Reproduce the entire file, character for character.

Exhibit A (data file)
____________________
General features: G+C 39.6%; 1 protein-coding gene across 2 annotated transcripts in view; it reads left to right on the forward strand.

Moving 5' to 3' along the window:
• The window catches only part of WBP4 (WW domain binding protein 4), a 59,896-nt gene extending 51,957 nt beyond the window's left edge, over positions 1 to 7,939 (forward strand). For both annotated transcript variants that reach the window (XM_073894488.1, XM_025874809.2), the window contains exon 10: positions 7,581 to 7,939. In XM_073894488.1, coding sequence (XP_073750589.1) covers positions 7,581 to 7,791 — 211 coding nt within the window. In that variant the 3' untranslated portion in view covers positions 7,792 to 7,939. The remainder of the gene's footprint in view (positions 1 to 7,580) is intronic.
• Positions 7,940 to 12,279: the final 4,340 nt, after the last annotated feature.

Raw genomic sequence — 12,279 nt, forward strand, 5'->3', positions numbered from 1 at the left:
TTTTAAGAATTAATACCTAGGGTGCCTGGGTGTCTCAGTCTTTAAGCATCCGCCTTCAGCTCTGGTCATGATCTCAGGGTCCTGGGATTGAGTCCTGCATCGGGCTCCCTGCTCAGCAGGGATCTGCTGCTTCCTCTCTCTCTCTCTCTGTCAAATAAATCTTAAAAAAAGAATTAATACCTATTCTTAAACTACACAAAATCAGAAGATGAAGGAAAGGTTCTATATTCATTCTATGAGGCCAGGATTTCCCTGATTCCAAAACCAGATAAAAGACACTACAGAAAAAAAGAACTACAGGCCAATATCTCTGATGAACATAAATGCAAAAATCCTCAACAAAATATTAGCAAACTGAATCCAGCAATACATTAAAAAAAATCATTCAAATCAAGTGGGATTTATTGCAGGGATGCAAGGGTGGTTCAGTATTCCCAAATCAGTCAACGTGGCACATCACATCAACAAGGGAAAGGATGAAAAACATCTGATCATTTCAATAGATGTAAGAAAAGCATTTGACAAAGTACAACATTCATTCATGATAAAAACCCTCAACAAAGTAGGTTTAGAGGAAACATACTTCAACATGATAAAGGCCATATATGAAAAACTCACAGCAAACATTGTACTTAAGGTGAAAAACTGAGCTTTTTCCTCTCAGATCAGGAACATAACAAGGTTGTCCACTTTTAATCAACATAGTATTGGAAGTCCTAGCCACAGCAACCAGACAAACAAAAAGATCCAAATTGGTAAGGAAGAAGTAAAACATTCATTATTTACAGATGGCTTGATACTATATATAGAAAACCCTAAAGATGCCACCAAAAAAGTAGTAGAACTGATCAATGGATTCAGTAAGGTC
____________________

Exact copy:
General features: G+C 39.6%; 1 protein-coding gene across 2 annotated transcripts in view; it reads left to right on the forward strand.

Moving 5' to 3' along the window:
• The window catches only part of WBP4 (WW domain binding protein 4), a 59,896-nt gene extending 51,957 nt beyond the window's left edge, over positions 1 to 7,939 (forward strand). For both annotated transcript variants that reach the window (XM_073894488.1, XM_025874809.2), the window contains exon 10: positions 7,581 to 7,939. In XM_073894488.1, coding sequence (XP_073750589.1) covers positions 7,581 to 7,791 — 211 coding nt within the window. In that variant the 3' untranslated portion in view covers positions 7,792 to 7,939. The remainder of the gene's footprint in view (positions 1 to 7,580) is intronic.
• Positions 7,940 to 12,279: the final 4,340 nt, after the last annotated feature.

Raw genomic sequence — 12,279 nt, forward strand, 5'->3', positions numbered from 1 at the left:
TTTTAAGAATTAATACCTAGGGTGCCTGGGTGTCTCAGTCTTTAAGCATCCGCCTTCAGCTCTGGTCATGATCTCAGGGTCCTGGGATTGAGTCCTGCATCGGGCTCCCTGCTCAGCAGGGATCTGCTGCTTCCTCTCTCTCTCTCTCTGTCAAATAAATCTTAAAAAAAGAATTAATACCTATTCTTAAACTACACAAAATCAGAAGATGAAGGAAAGGTTCTATATTCATTCTATGAGGCCAGGATTTCCCTGATTCCAAAACCAGATAAAAGACACTACAGAAAAAAAGAACTACAGGCCAATATCTCTGATGAACATAAATGCAAAAATCCTCAACAAAATATTAGCAAACTGAATCCAGCAATACATTAAAAAAAATCATTCAAATCAAGTGGGATTTATTGCAGGGATGCAAGGGTGGTTCAGTATTCCCAAATCAGTCAACGTGGCACATCACATCAACAAGGGAAAGGATGAAAAACATCTGATCATTTCAATAGATGTAAGAAAAGCATTTGACAAAGTACAACATTCATTCATGATAAAAACCCTCAACAAAGTAGGTTTAGAGGAAACATACTTCAACATGATAAAGGCCATATATGAAAAACTCACAGCAAACATTGTACTTAAGGTGAAAAACTGAGCTTTTTCCTCTCAGATCAGGAACATAACAAGGTTGTCCACTTTTAATCAACATAGTATTGGAAGTCCTAGCCACAGCAACCAGACAAACAAAAAGATCCAAATTGGTAAGGAAGAAGTAAAACATTCATTATTTACAGATGGCTTGATACTATATATAGAAAACCCTAAAGATGCCACCAAAAAAGTAGTAGAACTGATCAATGGATTCAGTAAGGTC